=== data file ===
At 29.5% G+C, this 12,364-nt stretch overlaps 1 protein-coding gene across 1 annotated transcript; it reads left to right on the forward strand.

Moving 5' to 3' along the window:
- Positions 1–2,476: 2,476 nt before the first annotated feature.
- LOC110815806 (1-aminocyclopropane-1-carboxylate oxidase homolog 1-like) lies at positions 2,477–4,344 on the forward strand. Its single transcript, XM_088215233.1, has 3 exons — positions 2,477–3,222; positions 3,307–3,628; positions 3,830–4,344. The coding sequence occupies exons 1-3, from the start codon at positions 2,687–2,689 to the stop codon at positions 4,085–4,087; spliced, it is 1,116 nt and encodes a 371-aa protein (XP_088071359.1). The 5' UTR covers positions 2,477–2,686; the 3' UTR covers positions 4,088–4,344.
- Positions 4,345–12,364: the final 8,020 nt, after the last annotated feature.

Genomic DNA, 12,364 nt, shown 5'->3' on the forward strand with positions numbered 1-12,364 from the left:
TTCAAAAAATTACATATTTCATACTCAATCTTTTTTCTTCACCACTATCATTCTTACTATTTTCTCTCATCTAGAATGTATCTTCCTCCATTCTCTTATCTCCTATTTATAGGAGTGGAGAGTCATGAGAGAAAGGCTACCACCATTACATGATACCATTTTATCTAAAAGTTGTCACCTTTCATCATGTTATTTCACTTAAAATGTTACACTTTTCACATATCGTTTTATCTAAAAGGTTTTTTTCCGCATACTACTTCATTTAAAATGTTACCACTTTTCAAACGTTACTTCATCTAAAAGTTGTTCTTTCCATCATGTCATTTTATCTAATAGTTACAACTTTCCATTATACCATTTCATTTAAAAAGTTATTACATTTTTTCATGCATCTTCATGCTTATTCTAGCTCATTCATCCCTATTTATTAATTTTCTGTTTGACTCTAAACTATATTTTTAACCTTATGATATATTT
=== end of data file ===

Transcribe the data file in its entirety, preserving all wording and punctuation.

At 29.5% G+C, this 12,364-nt stretch overlaps 1 protein-coding gene across 1 annotated transcript; it reads left to right on the forward strand.

Moving 5' to 3' along the window:
- Positions 1–2,476: 2,476 nt before the first annotated feature.
- LOC110815806 (1-aminocyclopropane-1-carboxylate oxidase homolog 1-like) lies at positions 2,477–4,344 on the forward strand. Its single transcript, XM_088215233.1, has 3 exons — positions 2,477–3,222; positions 3,307–3,628; positions 3,830–4,344. The coding sequence occupies exons 1-3, from the start codon at positions 2,687–2,689 to the stop codon at positions 4,085–4,087; spliced, it is 1,116 nt and encodes a 371-aa protein (XP_088071359.1). The 5' UTR covers positions 2,477–2,686; the 3' UTR covers positions 4,088–4,344.
- Positions 4,345–12,364: the final 8,020 nt, after the last annotated feature.

Genomic DNA, 12,364 nt, shown 5'->3' on the forward strand with positions numbered 1-12,364 from the left:
TTCAAAAAATTACATATTTCATACTCAATCTTTTTTCTTCACCACTATCATTCTTACTATTTTCTCTCATCTAGAATGTATCTTCCTCCATTCTCTTATCTCCTATTTATAGGAGTGGAGAGTCATGAGAGAAAGGCTACCACCATTACATGATACCATTTTATCTAAAAGTTGTCACCTTTCATCATGTTATTTCACTTAAAATGTTACACTTTTCACATATCGTTTTATCTAAAAGGTTTTTTTCCGCATACTACTTCATTTAAAATGTTACCACTTTTCAAACGTTACTTCATCTAAAAGTTGTTCTTTCCATCATGTCATTTTATCTAATAGTTACAACTTTCCATTATACCATTTCATTTAAAAAGTTATTACATTTTTTCATGCATCTTCATGCTTATTCTAGCTCATTCATCCCTATTTATTAATTTTCTGTTTGACTCTAAACTATATTTTTAACCTTATGATATATTT